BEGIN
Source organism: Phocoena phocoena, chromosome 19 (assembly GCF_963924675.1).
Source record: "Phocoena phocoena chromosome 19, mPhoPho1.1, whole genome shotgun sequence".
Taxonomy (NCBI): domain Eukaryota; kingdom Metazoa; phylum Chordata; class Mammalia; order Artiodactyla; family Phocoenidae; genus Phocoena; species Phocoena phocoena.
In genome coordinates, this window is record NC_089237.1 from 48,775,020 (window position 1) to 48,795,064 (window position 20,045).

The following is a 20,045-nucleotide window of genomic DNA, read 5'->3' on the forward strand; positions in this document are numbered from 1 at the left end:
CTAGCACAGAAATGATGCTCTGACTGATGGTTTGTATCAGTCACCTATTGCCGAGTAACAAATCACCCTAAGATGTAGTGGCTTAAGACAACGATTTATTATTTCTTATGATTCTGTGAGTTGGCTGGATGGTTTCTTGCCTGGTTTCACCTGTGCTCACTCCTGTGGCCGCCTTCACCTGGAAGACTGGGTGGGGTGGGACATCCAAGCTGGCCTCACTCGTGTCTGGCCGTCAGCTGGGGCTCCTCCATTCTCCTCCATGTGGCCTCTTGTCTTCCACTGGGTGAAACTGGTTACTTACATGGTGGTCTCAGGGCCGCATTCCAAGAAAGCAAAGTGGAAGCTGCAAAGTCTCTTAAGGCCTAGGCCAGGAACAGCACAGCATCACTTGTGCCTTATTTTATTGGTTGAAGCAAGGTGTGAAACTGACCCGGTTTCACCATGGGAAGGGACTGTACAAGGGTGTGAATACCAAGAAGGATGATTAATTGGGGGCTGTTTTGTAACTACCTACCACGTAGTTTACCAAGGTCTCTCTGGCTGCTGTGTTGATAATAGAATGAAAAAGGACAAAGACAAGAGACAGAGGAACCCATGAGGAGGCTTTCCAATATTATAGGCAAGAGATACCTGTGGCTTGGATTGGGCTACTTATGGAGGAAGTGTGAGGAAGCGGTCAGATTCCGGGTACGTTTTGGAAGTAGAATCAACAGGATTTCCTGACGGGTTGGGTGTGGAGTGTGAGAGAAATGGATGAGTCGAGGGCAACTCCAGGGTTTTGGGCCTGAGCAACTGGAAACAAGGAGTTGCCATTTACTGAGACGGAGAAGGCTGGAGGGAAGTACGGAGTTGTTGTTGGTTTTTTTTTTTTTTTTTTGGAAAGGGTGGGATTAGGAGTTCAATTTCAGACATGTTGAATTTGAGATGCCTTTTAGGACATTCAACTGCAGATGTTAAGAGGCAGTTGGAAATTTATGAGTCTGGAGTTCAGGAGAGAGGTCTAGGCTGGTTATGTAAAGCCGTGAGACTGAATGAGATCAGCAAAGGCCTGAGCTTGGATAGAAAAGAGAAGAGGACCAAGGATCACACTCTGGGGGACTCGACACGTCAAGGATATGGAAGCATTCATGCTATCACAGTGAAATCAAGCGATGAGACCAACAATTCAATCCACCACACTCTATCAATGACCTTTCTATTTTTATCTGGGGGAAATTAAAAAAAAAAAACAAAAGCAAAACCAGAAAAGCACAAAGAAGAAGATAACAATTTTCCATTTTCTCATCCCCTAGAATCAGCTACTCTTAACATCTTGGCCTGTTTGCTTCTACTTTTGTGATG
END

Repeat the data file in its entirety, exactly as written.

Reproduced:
Source organism: Phocoena phocoena, chromosome 19 (assembly GCF_963924675.1).
Source record: "Phocoena phocoena chromosome 19, mPhoPho1.1, whole genome shotgun sequence".
Taxonomy (NCBI): domain Eukaryota; kingdom Metazoa; phylum Chordata; class Mammalia; order Artiodactyla; family Phocoenidae; genus Phocoena; species Phocoena phocoena.
In genome coordinates, this window is record NC_089237.1 from 48,775,020 (window position 1) to 48,795,064 (window position 20,045).

The following is a 20,045-nucleotide window of genomic DNA, read 5'->3' on the forward strand; positions in this document are numbered from 1 at the left end:
CTAGCACAGAAATGATGCTCTGACTGATGGTTTGTATCAGTCACCTATTGCCGAGTAACAAATCACCCTAAGATGTAGTGGCTTAAGACAACGATTTATTATTTCTTATGATTCTGTGAGTTGGCTGGATGGTTTCTTGCCTGGTTTCACCTGTGCTCACTCCTGTGGCCGCCTTCACCTGGAAGACTGGGTGGGGTGGGACATCCAAGCTGGCCTCACTCGTGTCTGGCCGTCAGCTGGGGCTCCTCCATTCTCCTCCATGTGGCCTCTTGTCTTCCACTGGGTGAAACTGGTTACTTACATGGTGGTCTCAGGGCCGCATTCCAAGAAAGCAAAGTGGAAGCTGCAAAGTCTCTTAAGGCCTAGGCCAGGAACAGCACAGCATCACTTGTGCCTTATTTTATTGGTTGAAGCAAGGTGTGAAACTGACCCGGTTTCACCATGGGAAGGGACTGTACAAGGGTGTGAATACCAAGAAGGATGATTAATTGGGGGCTGTTTTGTAACTACCTACCACGTAGTTTACCAAGGTCTCTCTGGCTGCTGTGTTGATAATAGAATGAAAAAGGACAAAGACAAGAGACAGAGGAACCCATGAGGAGGCTTTCCAATATTATAGGCAAGAGATACCTGTGGCTTGGATTGGGCTACTTATGGAGGAAGTGTGAGGAAGCGGTCAGATTCCGGGTACGTTTTGGAAGTAGAATCAACAGGATTTCCTGACGGGTTGGGTGTGGAGTGTGAGAGAAATGGATGAGTCGAGGGCAACTCCAGGGTTTTGGGCCTGAGCAACTGGAAACAAGGAGTTGCCATTTACTGAGACGGAGAAGGCTGGAGGGAAGTACGGAGTTGTTGTTGGTTTTTTTTTTTTTTTTTTGGAAAGGGTGGGATTAGGAGTTCAATTTCAGACATGTTGAATTTGAGATGCCTTTTAGGACATTCAACTGCAGATGTTAAGAGGCAGTTGGAAATTTATGAGTCTGGAGTTCAGGAGAGAGGTCTAGGCTGGTTATGTAAAGCCGTGAGACTGAATGAGATCAGCAAAGGCCTGAGCTTGGATAGAAAAGAGAAGAGGACCAAGGATCACACTCTGGGGGACTCGACACGTCAAGGATATGGAAGCATTCATGCTATCACAGTGAAATCAAGCGATGAGACCAACAATTCAATCCACCACACTCTATCAATGACCTTTCTATTTTTATCTGGGGGAAATTAAAAAAAAAAAACAAAAGCAAAACCAGAAAAGCACAAAGAAGAAGATAACAATTTTCCATTTTCTCATCCCCTAGAATCAGCTACTCTTAACATCTTGGCCTGTTTGCTTCTACTTTTGTGATG